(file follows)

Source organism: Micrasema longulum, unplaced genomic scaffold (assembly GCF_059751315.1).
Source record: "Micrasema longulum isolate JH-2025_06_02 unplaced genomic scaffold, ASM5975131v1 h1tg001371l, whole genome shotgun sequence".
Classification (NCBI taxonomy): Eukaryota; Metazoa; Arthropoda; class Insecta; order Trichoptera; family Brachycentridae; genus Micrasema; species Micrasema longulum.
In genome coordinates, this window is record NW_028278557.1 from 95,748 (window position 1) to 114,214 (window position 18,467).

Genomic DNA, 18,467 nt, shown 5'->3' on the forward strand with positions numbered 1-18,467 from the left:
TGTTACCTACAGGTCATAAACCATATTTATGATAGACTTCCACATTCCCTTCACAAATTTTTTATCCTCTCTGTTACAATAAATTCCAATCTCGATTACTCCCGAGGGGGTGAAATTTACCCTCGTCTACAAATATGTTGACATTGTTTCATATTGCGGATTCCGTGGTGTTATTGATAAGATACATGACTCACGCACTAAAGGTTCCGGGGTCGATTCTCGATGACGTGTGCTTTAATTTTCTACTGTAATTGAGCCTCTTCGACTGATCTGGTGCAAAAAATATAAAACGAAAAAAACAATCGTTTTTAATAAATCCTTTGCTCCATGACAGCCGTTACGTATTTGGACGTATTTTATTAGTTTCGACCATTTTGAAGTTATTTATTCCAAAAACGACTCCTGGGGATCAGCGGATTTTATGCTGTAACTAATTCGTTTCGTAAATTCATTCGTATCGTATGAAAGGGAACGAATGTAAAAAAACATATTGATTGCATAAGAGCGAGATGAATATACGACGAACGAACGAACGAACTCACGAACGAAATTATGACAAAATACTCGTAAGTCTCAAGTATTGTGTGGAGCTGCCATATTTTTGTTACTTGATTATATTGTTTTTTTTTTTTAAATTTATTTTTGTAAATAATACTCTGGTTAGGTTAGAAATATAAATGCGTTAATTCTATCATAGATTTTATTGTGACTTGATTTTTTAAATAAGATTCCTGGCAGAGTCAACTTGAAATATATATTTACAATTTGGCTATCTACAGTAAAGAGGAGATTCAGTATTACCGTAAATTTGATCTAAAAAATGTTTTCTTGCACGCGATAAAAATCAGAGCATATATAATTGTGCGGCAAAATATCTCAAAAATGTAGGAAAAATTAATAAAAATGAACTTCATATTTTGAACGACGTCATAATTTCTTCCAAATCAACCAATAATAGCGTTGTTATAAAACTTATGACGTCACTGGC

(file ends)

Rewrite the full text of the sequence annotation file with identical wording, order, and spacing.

Source organism: Micrasema longulum, unplaced genomic scaffold (assembly GCF_059751315.1).
Source record: "Micrasema longulum isolate JH-2025_06_02 unplaced genomic scaffold, ASM5975131v1 h1tg001371l, whole genome shotgun sequence".
Classification (NCBI taxonomy): Eukaryota; Metazoa; Arthropoda; class Insecta; order Trichoptera; family Brachycentridae; genus Micrasema; species Micrasema longulum.
In genome coordinates, this window is record NW_028278557.1 from 95,748 (window position 1) to 114,214 (window position 18,467).

Genomic DNA, 18,467 nt, shown 5'->3' on the forward strand with positions numbered 1-18,467 from the left:
TGTTACCTACAGGTCATAAACCATATTTATGATAGACTTCCACATTCCCTTCACAAATTTTTTATCCTCTCTGTTACAATAAATTCCAATCTCGATTACTCCCGAGGGGGTGAAATTTACCCTCGTCTACAAATATGTTGACATTGTTTCATATTGCGGATTCCGTGGTGTTATTGATAAGATACATGACTCACGCACTAAAGGTTCCGGGGTCGATTCTCGATGACGTGTGCTTTAATTTTCTACTGTAATTGAGCCTCTTCGACTGATCTGGTGCAAAAAATATAAAACGAAAAAAACAATCGTTTTTAATAAATCCTTTGCTCCATGACAGCCGTTACGTATTTGGACGTATTTTATTAGTTTCGACCATTTTGAAGTTATTTATTCCAAAAACGACTCCTGGGGATCAGCGGATTTTATGCTGTAACTAATTCGTTTCGTAAATTCATTCGTATCGTATGAAAGGGAACGAATGTAAAAAAACATATTGATTGCATAAGAGCGAGATGAATATACGACGAACGAACGAACGAACTCACGAACGAAATTATGACAAAATACTCGTAAGTCTCAAGTATTGTGTGGAGCTGCCATATTTTTGTTACTTGATTATATTGTTTTTTTTTTTTAAATTTATTTTTGTAAATAATACTCTGGTTAGGTTAGAAATATAAATGCGTTAATTCTATCATAGATTTTATTGTGACTTGATTTTTTAAATAAGATTCCTGGCAGAGTCAACTTGAAATATATATTTACAATTTGGCTATCTACAGTAAAGAGGAGATTCAGTATTACCGTAAATTTGATCTAAAAAATGTTTTCTTGCACGCGATAAAAATCAGAGCATATATAATTGTGCGGCAAAATATCTCAAAAATGTAGGAAAAATTAATAAAAATGAACTTCATATTTTGAACGACGTCATAATTTCTTCCAAATCAACCAATAATAGCGTTGTTATAAAACTTATGACGTCACTGGC